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Launch of first UK charity dedicated to 36,000 women living with advanced breast cancer

Second Hope (SecondHope.org.uk), the first UK charity to focus specifically on the needs of the ‘forgotten women’ living with advanced breast cancer – of which there are currently an estimated 36,000 – launched on 29 September.i Second Hope is a vital initiative that will both shine a light on these forgotten women, and address the critical need for specialist support and information sharing.

“There are a multitude of cancer charities providing support to women living with breast cancer in the UK, but not a single one that focuses solely on the needs of the 36,000 who are living with, or go on to develop, advanced breast cancer – the only breast cancer that kills,” commented Julie Phillips, Founder and Trustee of Second Hope, who was herself diagnosed with advanced breast cancer in November 2011, and sadly passed away on Saturday.

Fellow Trustee, Professor Charles Coombes, Professor of Medical Oncology, Imperial College London, added, “Although we’ve seen significant progress made in recent years in the early diagnosis and treatment of primary breast cancer, the reality for those living with advanced breast cancer could not be more different. Advanced breast cancer remains the second most common cause of cancer death among women in the UK. This initiative is aimed at improving support, research and ultimately, I hope, treatment for these patients and I welcome it.”

Second Hope aims to help level the playing field for people living with a diagnosis of advanced breast cancer, by raising public awareness; by providing up-to-date information and support for those living with advanced breast cancer, including access to a telephone support service; and through fund raising activities to support research.

“While many existing breast cancer charities play an important role in providing both emotional and practical support following a cancer diagnosis, I know from personal experience that my story, and those of others living with advanced breast cancer, is generally very different to those of women living with primary breast cancer,” said Julie Phillips. “While I was lucky to find an anonymous Facebook group with whom I could discuss my diagnosis and confide, there was no charity that truly represented me. Through Second Hope, we hope to change that reality for thousands of women across the UK.”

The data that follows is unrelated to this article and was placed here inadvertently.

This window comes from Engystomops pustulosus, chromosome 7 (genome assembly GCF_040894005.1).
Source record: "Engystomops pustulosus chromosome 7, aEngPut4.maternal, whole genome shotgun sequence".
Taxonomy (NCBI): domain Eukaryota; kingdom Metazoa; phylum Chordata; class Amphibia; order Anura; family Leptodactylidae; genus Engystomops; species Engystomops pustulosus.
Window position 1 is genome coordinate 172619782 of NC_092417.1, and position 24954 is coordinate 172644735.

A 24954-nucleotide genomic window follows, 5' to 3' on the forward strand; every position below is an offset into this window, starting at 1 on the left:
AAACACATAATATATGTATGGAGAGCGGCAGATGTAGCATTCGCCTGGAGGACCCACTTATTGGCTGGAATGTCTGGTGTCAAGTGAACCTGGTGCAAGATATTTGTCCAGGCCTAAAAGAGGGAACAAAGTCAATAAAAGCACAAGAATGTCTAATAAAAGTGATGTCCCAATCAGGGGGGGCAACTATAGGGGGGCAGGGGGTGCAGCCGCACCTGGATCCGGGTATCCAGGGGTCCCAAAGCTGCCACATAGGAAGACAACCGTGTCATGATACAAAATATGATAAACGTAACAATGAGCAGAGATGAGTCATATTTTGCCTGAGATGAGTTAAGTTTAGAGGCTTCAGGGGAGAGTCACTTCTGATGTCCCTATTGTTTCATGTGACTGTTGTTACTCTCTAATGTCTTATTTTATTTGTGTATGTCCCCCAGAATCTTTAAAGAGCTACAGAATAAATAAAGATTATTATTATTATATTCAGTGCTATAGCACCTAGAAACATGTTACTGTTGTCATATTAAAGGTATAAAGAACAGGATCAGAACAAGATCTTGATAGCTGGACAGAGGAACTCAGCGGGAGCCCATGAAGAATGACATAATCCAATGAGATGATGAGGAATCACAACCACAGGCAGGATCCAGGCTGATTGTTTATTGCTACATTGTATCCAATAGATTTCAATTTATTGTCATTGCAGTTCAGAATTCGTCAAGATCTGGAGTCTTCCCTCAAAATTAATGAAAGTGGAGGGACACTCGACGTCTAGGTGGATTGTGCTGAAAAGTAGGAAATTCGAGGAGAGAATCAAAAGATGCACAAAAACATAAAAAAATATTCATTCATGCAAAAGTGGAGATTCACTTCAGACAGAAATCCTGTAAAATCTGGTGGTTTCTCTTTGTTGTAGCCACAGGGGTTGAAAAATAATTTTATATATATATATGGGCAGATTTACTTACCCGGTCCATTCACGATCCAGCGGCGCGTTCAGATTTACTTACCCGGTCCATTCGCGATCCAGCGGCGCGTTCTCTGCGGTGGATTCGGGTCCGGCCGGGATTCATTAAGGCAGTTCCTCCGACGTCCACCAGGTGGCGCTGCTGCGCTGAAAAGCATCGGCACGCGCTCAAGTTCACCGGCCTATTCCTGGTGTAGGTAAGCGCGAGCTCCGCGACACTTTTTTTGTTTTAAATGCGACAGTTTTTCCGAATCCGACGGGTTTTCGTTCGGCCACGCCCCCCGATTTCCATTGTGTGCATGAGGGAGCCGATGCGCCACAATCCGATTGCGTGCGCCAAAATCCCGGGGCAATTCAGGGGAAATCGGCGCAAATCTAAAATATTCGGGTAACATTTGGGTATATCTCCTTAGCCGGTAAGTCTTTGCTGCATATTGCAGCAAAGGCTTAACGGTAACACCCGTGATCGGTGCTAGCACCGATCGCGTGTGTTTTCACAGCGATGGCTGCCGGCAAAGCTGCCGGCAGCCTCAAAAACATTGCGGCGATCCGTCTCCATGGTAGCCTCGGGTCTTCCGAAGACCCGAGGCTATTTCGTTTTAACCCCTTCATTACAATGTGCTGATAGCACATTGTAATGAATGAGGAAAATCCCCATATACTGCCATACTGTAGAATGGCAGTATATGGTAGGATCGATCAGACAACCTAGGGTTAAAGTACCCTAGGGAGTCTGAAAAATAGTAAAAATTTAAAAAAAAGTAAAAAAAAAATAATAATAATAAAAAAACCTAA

The Charity Has Four Main Objectives

To raise awareness and increase knowledge of advanced breast cancer
There have been many advances in the treatment of breast cancer but the fact remains that approximately 30% of people living with breast cancer will develop metastatic disease, sometimes years after their initial diagnoses. Sometimes people will go for months with unexplained symptoms without realising they may be connected to their previous breast cancer diagnosis.

We aim to raise awareness and increase knowledge of the disease by providing detailed information on advanced breast cancer and the symptoms to look out for.

To support and empower those diagnosed and living with advanced breast cancer
A secondary diagnosis is devastating but it is not an immediate death sentence. People can, through drugs and other treatments, achieve long periods of remission and have a good quality of life with the disease.

We aim to empower those diagnosed with advanced breast cancer by providing up to date information on treatment options, local and national support groups and, on a practical level, the resources and financial benefits that may be available.

To campaign on behalf of those affected by advanced breast cancer
Despite a number of promising new treatments for advanced breast cancer, NHS funding is not always available. Although these treatments cannot cure advanced breast cancer, they can provide extra months, sometimes years, of good quality life and we believe they should be available to all who need them.

We aim to ensure all advanced people living with advanced breast cancer have access to life extending drugs and treatments.

To fund research into advanced breast cancer
Around 30% of breast cancer patients will develop metastatic disease, yet it is estimated that less than 5% of all breast cancer research funding is dedicated to advanced breast cancer.

We aim to increase the proportion of funding which currently goes towards advanced breast cancer and will only fund peer reviewed projects dedicated to researching advanced breast cancer and potential treatments.